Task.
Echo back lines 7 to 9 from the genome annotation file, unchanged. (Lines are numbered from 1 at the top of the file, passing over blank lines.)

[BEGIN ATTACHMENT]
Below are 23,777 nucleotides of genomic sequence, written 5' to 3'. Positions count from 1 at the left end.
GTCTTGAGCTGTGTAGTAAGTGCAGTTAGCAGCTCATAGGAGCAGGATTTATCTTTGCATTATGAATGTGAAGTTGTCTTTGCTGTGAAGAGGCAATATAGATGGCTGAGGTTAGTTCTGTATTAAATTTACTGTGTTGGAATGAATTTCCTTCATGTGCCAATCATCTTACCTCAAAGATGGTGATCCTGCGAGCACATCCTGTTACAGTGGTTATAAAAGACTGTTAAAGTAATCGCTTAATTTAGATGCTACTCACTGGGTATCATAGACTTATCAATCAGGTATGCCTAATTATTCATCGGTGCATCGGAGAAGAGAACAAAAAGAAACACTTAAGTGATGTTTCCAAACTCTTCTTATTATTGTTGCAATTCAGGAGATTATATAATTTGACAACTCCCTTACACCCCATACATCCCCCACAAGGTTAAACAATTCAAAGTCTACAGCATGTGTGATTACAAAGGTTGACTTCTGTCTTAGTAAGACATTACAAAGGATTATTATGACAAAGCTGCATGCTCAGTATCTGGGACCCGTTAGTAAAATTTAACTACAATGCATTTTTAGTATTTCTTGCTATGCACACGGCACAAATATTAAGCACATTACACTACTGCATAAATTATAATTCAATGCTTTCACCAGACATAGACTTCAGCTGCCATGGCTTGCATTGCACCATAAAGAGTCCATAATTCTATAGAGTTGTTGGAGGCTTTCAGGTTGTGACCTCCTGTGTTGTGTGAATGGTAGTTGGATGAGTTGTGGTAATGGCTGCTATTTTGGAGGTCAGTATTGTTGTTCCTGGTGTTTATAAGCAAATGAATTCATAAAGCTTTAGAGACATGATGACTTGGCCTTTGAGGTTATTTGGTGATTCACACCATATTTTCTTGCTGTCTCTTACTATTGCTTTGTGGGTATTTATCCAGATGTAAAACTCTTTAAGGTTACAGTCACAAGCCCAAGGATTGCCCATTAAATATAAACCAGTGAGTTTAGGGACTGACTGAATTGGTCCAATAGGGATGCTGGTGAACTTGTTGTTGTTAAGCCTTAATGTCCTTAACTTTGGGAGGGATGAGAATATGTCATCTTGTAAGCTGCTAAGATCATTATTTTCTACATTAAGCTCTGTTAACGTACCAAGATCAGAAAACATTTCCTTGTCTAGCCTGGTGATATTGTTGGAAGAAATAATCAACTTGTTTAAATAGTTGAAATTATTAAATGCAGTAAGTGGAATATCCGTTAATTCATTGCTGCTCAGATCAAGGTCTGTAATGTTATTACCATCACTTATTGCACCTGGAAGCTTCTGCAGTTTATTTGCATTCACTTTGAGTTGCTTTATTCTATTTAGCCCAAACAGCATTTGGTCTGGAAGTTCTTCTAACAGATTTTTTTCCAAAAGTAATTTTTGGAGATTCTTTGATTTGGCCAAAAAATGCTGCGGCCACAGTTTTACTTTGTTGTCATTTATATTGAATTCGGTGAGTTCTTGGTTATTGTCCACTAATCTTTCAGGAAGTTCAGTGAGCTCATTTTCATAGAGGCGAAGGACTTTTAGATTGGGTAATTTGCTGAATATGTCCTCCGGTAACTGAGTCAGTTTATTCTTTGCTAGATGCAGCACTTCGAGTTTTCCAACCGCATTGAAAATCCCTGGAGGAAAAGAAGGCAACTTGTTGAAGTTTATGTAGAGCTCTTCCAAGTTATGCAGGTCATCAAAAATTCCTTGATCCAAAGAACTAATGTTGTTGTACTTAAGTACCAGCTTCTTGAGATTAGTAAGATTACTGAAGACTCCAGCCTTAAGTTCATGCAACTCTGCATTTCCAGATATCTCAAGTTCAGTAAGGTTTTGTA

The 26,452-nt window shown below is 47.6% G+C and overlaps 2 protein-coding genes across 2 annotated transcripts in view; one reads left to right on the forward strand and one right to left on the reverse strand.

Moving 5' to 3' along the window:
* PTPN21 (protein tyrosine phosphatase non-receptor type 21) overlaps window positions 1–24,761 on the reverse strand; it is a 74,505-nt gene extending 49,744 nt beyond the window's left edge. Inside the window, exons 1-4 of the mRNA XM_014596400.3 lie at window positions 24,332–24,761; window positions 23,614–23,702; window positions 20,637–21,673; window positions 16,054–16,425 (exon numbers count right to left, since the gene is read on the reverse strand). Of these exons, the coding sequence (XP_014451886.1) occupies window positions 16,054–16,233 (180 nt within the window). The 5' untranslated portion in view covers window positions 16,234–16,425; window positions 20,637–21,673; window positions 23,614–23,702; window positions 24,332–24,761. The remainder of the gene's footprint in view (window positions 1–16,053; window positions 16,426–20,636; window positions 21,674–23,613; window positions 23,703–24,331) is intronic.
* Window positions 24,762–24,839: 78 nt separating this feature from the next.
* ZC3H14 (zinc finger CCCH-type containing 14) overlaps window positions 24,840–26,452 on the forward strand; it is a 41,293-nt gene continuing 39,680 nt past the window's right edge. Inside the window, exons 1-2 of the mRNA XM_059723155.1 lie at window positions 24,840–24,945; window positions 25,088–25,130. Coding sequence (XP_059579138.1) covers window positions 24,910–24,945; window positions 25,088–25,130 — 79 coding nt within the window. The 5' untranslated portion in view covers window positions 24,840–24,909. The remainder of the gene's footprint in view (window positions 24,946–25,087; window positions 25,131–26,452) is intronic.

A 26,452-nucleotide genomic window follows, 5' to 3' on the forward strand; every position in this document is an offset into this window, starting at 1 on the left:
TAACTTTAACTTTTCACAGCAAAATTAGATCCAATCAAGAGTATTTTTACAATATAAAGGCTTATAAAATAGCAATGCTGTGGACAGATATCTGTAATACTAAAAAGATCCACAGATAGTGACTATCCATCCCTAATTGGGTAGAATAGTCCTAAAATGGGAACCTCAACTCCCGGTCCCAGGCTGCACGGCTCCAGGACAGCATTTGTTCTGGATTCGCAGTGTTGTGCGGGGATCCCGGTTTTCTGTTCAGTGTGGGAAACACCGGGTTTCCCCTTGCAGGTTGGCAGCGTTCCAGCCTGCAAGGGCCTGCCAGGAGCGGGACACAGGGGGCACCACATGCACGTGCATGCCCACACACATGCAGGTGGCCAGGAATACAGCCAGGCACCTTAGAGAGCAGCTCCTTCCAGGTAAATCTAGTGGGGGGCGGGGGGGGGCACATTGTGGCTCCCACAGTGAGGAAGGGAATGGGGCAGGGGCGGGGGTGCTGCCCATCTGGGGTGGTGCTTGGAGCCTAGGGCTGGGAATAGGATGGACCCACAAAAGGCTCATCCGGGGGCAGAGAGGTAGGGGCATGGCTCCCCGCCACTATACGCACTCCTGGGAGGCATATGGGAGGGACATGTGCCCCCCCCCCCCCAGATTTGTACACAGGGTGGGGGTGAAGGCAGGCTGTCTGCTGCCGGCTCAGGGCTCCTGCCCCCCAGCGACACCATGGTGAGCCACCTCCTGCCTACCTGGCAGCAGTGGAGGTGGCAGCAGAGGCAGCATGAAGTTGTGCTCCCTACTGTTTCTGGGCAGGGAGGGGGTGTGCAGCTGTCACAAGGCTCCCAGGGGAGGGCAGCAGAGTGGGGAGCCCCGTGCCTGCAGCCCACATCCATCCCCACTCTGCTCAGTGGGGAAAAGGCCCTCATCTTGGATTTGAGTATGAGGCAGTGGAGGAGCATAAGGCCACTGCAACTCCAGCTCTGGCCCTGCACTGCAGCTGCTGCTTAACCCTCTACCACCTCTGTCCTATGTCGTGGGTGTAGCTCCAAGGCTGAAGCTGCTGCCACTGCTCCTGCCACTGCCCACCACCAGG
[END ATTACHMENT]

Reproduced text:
* ZC3H14 (zinc finger CCCH-type containing 14) overlaps window positions 24,840–26,452 on the forward strand; it is a 41,293-nt gene continuing 39,680 nt past the window's right edge. Inside the window, exons 1-2 of the mRNA XM_059723155.1 lie at window positions 24,840–24,945; window positions 25,088–25,130. Coding sequence (XP_059579138.1) covers window positions 24,910–24,945; window positions 25,088–25,130 — 79 coding nt within the window. The 5' untranslated portion in view covers window positions 24,840–24,909. The remainder of the gene's footprint in view (window positions 24,946–25,087; window positions 25,131–26,452) is intronic.

A 26,452-nucleotide genomic window follows, 5' to 3' on the forward strand; every position in this document is an offset into this window, starting at 1 on the left:
TAACTTTAACTTTTCACAGCAAAATTAGATCCAATCAAGAGTATTTTTACAATATAAAGGCTTATAAAATAGCAATGCTGTGGACAGATATCTGTAATACTAAAAAGATCCACAGATAGTGACTATCCATCCCTAATTGGGTAGAATAGTCCTAAAATGGGAACCTCAACTCCCGGTCCCAGGCTGCACGGCTCCAGGACAGCATTTGTTCTGGATTCGCAGTGTTGTGCGGGGATCCCGGTTTTCTGTTCAGTGTGGGAAACACCGGGTTTCCCCTTGCAGGTTGGCAGCGTTCCAGCCTGCAAGGGCCTGCCAGGAGCGGGACACAGGGGGCACCACATGCACGTGCATGCCCACACACATGCAGGTGGCCAGGAATACAGCCAGGCACCTTAGAGAGCAGCTCCTTCCAGGTAAATCTAGTGGGGGGCGGGGGGGGGCACATTGTGGCTCCCACAGTGAGGAAGGGAATGGGGCAGGGGCGGGGGTGCTGCCCATCTGGGGTGGTGCTTGGAGCCTAGGGCTGGGAATAGGATGGACCCACAAAAGGCTCATCCGGGGGCAGAGAGGTAGGGGCATGGCTCCCCGCCACTATACGCACTCCTGGGAGGCATATGGGAGGGACATGTGCCCCCCCCCCCCCAGATTTGTACACAGGGTGGGGGTGAAGGCAGGCTGTCTGCTGCCGGCTCAGGGCTCCTGCCCCCCAGCGACACCATGGTGAGCCACCTCCTGCCTACCTGGCAGCAGTGGAGGTGGCAGCAGAGGCAGCATGAAGTTGTGCTCCCTACTGTTTCTGGGCAGGGAGGGGGTGTGCAGCTGTCACAAGGCTCCCAGGGGAGGGCAGCAGAGTGGGGAGCCCCGTGCCTGCAGCCCACATCCATCCCCACTCTGCTCAGTGGGGAAAAGGCCCTCATCTTGGATTTGAGTATGAGGCAGTGGAGGAGCATAAGGCCACTGCAACTCCAGCTCTGGCCCTGCACTGCAGCTGCTGCTTAACCCTCTACCACCTCTGTCCTATGTCGTGGGTGTAGCTCCAAGGCTGAAGCTGCTGCCACTGCTCCTGCCACTGCCCACCACCAGG